Policy Studies Energy and Environment

Economic and Environmental Potential of Carbon Offsets may be Underestimated


Philip Rossetti
Resident Senior Fellow, Energy

Key Points

When we talk about mandates, there’s not much appreciation for just how high the costs can be in our hard-to-abate sectors like airlines. Carbon offset markets may present an opportunity for those sectors to provide a climate benefit at a lower cost.

The potential economic benefits of carbon offset markets have been under-appreciated up to now, because they are usually just looking at the potential sales volume. Our analysis shows that if carbon offsets substitute for more expensive potential climate policies, there is a much greater economic benefit compared to emission mandates on hard-to-abate sectors.

While carbon dioxide is dispersed evenly globally, the opportunities to mitigate are not: expansion of markets allows us to rely on the tried and true economic principles of comparative advantage to get more climate benefit than we would without the presence of a market.

Press Release

The Benefits of Carbon Offset Markets

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With policymakers pursuing climate objectives through ambitious emission mitigation targets, such as President Joe Biden’s new nationally determined contribution under the Paris Agreement (50-52 percent reduction by 2030), there are questions regarding the feasibility of reaching those targets—especially in difficult to abate sectors. Consequently, carbon offsets have increasingly emerged as an opportunity to “offset” emissions that are otherwise uneconomical to abate, which allows for private sector investment to produce equal or better climate benefit via low-cost opportunities from offsets relative to the higher-cost abatement opportunities.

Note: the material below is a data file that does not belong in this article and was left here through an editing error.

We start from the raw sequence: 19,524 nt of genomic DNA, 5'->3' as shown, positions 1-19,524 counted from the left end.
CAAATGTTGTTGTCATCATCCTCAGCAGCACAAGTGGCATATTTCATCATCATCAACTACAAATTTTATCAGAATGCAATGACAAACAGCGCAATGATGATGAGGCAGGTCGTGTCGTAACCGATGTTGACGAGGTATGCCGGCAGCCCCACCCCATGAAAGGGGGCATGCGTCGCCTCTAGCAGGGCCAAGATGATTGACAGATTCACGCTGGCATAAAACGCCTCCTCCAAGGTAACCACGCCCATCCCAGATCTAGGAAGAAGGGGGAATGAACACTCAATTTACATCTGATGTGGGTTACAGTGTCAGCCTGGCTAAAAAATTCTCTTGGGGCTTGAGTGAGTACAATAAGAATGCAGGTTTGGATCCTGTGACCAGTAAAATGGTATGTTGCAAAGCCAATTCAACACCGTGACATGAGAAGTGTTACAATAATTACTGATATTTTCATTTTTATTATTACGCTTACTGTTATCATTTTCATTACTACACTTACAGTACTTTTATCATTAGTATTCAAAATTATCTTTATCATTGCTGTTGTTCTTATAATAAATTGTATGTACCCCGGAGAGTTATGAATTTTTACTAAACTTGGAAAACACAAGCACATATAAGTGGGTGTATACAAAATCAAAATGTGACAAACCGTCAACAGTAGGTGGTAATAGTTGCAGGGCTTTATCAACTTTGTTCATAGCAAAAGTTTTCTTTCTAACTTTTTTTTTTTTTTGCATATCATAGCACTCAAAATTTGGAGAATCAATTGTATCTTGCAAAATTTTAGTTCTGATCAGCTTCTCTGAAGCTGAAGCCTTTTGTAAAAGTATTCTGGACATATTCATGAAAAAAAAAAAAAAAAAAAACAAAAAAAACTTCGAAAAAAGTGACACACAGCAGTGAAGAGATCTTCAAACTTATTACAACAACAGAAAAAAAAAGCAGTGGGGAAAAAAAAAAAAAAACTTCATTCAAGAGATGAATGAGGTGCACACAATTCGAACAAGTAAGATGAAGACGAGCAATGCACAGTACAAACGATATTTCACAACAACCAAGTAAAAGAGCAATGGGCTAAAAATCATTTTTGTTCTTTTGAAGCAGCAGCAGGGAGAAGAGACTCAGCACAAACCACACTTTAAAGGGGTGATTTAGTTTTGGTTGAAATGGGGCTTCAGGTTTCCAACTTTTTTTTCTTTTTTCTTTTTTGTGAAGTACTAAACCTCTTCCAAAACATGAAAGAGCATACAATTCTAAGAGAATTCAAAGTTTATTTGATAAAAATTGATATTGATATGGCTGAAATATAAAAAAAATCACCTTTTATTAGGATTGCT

However, there is considerable skepticism around the feasibility of offsets to produce reasonable climate benefits that are substitutable with other emission mitigation measures. Carbon offsets may not always provide additional climate benefit or offer permanent storage of carbon. Nevertheless, this paper explores some of the existing literature on estimating the potential for carbon offset growth and its economic utility.

While the potential for carbon offsets seems uncertain, their potential is considerable. Efficient allocation of carbon offsets is more economically efficient than alternative, command-and-control emission mitigation measures. The cost of a carbon offset can be under $10, while emission abatement opportunities can exceed hundreds or even thousands of dollars per ton. Furthermore, offsets also deliver a global incentive for private sector investment in emission mitigation. Despite the difficulties, carbon offsets offer a fruitful opportunity for improving greenhouse gas emission concentrations beyond solely relying on emission mitigation.

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